The original drawing on which this post is based is a composite of the shabby student apartments I lived in my 20s often decorated with a mattress on the floor and a single framed picture above it. Which, here is shown with its glass shattered and fallen to the bed below. In the original a saurian tail and foot were shown exiting from the scene, giving it its title, “His fantasy having escaped, attacked.”

The fantasy when framed and behind glass—captured as art—was not a monster; there it was more an ikon. Only when loose in the real world did it become monstrous. This revisit does not include the literal image of fantasy escaping, and becoming real. Redrawing that, would imply that thinking a fantasy could be become real—for better or worse—was not long gone as well.

The old art, from the late ‘70s, was drawn in simple fuzzy lines, with a fountain pen on cheap paper. The new one is a digital effort with subtle shading and color. The scene of the crime is now a dark interior, sharply lit by window without a shade. The fantasy is formless, but not forgotten.

This fanaticizer is like another old fool. W.B. Yeats’ “The Fool By The Roadside.” From his book “The Tower.” The poem goes…

When all works that have
From cradle run to grave
From grave to cradle run instead
When thoughts that a fool
Has wound upon a spool
Are but loose thread, are but loose thread;

When cradle and spool are past
And I mere shade at last
Coagulate of stuff
Transparent like the wind,

I think that I may find
A faithful love, a faithful love.

The old fool, is a “coagulate of stuff” as well as “transparent as the wind.” The “mere shade” knows more “stuff” now, but has become invisible to the now edited/aged out next generation of girls and boys, heroes and heroines. though, this fool, not mine, still speaks of hoping that there is still a chance for his life to reverse its course and for him to find love when/where the girl and the hero couldn’t.

That poem was originally much longer and called “The Hero, the Girl, and the Fool.” In those 20 lines cut, the problems of youth—you know, being loved and revered because of illusions of strength and beauty—are cleverly dialogued by a girl and a hero. Among their comments are:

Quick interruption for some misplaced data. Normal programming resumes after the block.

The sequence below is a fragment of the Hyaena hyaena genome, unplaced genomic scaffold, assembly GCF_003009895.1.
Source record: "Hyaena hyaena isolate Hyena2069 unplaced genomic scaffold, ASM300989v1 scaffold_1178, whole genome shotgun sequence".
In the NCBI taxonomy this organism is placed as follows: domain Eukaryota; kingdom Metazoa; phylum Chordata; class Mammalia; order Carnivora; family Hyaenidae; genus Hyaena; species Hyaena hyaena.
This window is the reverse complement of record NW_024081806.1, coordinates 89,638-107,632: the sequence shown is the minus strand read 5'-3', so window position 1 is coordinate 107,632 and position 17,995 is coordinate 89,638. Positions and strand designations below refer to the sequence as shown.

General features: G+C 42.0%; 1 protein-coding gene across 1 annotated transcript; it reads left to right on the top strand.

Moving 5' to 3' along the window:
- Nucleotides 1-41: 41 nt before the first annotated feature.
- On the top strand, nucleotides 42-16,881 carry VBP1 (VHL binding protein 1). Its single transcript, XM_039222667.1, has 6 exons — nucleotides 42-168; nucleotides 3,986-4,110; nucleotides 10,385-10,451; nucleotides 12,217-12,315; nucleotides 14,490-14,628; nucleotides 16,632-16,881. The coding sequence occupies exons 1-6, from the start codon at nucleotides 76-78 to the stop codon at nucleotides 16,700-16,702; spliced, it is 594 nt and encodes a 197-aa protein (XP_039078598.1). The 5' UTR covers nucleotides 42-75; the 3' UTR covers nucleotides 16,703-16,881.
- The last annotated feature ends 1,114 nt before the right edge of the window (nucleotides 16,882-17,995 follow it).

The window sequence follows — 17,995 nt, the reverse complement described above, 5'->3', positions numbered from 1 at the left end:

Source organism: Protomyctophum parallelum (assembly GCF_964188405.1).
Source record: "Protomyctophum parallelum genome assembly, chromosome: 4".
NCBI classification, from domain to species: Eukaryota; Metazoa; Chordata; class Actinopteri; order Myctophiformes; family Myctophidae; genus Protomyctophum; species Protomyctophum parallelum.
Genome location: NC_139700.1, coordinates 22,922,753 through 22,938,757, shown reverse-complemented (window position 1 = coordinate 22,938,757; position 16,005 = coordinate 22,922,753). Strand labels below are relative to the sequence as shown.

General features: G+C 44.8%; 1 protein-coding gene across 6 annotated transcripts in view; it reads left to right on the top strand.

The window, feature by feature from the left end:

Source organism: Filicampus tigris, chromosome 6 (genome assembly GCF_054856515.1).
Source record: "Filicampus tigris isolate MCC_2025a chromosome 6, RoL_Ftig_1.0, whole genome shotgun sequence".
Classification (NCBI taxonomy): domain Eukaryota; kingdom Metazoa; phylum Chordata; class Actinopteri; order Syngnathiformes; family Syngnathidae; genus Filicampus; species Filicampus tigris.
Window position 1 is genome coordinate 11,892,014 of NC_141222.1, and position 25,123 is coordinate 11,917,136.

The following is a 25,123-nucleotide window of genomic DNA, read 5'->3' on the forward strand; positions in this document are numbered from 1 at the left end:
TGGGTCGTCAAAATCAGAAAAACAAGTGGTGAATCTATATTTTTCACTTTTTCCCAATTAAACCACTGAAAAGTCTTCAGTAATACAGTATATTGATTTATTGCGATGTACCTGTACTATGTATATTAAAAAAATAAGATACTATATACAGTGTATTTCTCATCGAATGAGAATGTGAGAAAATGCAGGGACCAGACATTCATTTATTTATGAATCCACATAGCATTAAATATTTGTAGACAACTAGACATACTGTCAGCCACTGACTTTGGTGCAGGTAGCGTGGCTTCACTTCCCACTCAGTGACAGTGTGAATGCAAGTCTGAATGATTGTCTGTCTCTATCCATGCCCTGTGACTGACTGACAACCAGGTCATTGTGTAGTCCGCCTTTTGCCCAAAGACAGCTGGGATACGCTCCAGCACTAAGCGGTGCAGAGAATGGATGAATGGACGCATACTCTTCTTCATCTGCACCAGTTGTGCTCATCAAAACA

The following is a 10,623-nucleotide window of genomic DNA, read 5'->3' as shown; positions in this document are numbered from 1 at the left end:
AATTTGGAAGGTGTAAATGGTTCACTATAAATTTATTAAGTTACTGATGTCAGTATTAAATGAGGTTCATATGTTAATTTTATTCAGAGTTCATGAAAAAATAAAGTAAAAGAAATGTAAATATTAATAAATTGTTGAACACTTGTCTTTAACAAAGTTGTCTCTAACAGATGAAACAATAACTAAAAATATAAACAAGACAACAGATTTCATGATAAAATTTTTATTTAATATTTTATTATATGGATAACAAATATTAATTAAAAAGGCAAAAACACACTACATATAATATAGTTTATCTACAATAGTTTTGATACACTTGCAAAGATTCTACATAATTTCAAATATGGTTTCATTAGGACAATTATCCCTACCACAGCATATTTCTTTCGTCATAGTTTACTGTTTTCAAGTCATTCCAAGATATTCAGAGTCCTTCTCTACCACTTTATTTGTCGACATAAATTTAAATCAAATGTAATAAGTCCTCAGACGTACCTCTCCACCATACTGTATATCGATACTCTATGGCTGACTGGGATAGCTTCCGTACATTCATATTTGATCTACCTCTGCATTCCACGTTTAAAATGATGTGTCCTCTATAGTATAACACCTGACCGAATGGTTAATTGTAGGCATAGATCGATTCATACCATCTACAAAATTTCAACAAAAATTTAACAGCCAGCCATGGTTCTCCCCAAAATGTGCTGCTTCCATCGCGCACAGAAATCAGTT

…The girl. I rage at my own image in the glass
That’s so unlike myself that when you praise it
It is as though you praised another, or even
Mocked me with praise of my mere opposite…

…The hero. I have raged at my own strength because you
Have loved it.

In other contemporary poems Yeats still comments on the difficulties of life for girls, heroes and the rest as their days recede. In “Byzantium,” also from “The Tower,” he writes:

A starlit or a moonlit dome disdains
All that man is,
All mere complexities,
The fury and the mire of human veins

But he casts off the silly dreaming of the roadside fool. He says, in a prologue to the above “Byzantium,” the more famous “Sailing to Byzantium, that love and all else that all that is “man,” when young, beautiful and strong, all the complexity, fury and mire that is the raging and mocking of the girl and the hero is “no country for old men.” The 60-something Nobel laureate writes that the problems of old age, death, etc. are better dealt with by art (“the artifice of eternity” and “In glory of changeless metal”) than nostalgia for lost or imaginary love. In the earlier poem he pleads:

Consume my heart away; sick with desire
And fastened to a dying animal
It knows not what it is; and gather me
Into the artifice of eternity.

And in the revise he suggests:

“Or by the moon embittered, scorn aloud
In glory of changeless metal
Common bird or petal
And all complexities of mire or blood

Later, at age 70, Yeats wrote, “I find my present weakness made worse by the strange second puberty the operation has given me, the ferment that has come upon my imagination. If I write poetry it will be unlike anything I have done” (Letter to Dorothy Wellesley, 17 June 1935; cited Ellmann, “Yeats’s Second Puberty”, New York, via Wikipedia)

That operation, now thought of as quackery, was to increase his testosterone levels. I ask, why would anyone, especially a poet, want to revisit the weakness and the ferment, the fury and the mire of puberty? Go find the poems you wrote then, read them and tell me if you want to be that person again? Then read Yeats’ time-travelogue, his “strange second puberty” poems, among them this: “Imitated From the Japanese”

A MOST astonishing thing —
Seventy years have I lived;
(Hurrah for the flowers of Spring,
For Spring is here again.)
Seventy years have I lived
No ragged beggar-man,
Seventy years have I lived,
Seventy years man and boy,
And never have I danced for joy.